One of the major differences between ancient Greek religion and many widely practiced contemporary religions is its strong emphasis on contracts. A large part of worship entailed asking specific favors from the gods. Of course, which god you turned to depended on what you wanted. If you wanted justice done, you might turn to Zeus, who was in charge of justice. If you wanted to get into some sneaky business, you'd probably call on Hermes, the god of trickery – just as Orestes does repeatedly in Libation Bearers. In exchange for helping you out with your problems, you would promise something to the gods in return: sacrifices, say, or ritual libations.
Did we say libations? We did. Libations are ritual offerings of liquid, typically water, wine, honey, milk, or oil. There were many occasions when such offerings were made: before dinner, when making a sacrifice, when praying, etc. But one of the most important functions of libations was as offerings to the spirits of the dead. The most prominent spirits of the dead were known as "heroes"; they were thought to inhabit and watch over specific locations – sort of like ghostly watchdogs. The way in which Orestes and Electra make offerings to the spirit of their father Agamemnon is very similar to recorded religious practices involving "heroes," what scholars know today as "hero-cult" or "hero-worship."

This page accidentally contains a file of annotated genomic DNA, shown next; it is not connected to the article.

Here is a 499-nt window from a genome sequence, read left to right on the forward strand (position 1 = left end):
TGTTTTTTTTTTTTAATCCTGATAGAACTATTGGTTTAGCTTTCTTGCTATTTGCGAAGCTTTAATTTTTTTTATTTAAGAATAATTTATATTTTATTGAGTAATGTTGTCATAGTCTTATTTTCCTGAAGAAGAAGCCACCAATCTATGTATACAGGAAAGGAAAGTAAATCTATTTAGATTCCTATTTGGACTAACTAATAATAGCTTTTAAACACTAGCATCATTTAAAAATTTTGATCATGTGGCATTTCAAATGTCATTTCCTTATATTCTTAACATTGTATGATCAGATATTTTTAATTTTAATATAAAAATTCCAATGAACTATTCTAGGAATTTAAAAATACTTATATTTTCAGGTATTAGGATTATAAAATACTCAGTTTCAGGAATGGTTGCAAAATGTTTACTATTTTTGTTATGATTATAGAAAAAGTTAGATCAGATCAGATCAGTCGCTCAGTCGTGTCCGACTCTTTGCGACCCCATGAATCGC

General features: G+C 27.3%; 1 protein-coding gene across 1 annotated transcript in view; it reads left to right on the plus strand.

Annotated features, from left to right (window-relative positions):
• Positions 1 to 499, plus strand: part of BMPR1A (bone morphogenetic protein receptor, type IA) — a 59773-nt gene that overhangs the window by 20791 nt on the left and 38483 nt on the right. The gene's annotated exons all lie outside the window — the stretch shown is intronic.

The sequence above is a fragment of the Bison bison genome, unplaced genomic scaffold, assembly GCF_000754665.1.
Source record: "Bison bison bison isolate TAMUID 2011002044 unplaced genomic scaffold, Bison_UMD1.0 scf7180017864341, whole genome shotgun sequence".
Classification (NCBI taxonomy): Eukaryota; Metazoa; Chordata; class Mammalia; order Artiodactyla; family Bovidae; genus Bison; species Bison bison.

Questions About Religion
- Which god do you think is most important to Orestes: Zeus, Apollo, Hermes, or the spirit of his father Agamemnon?
- Who is more pious towards the gods, Orestes or Electra?
- Does Libation Bearers give us any proof that the gods influence human affairs?
- Does Libation Bearers portray the gods as more helpful or harmful towards humans?
Chew on This
Libation Bearers portrays the gods as mainly harmful towards humans.
Libation Bearers does not provide any firm evidence that the gods influence life on earth.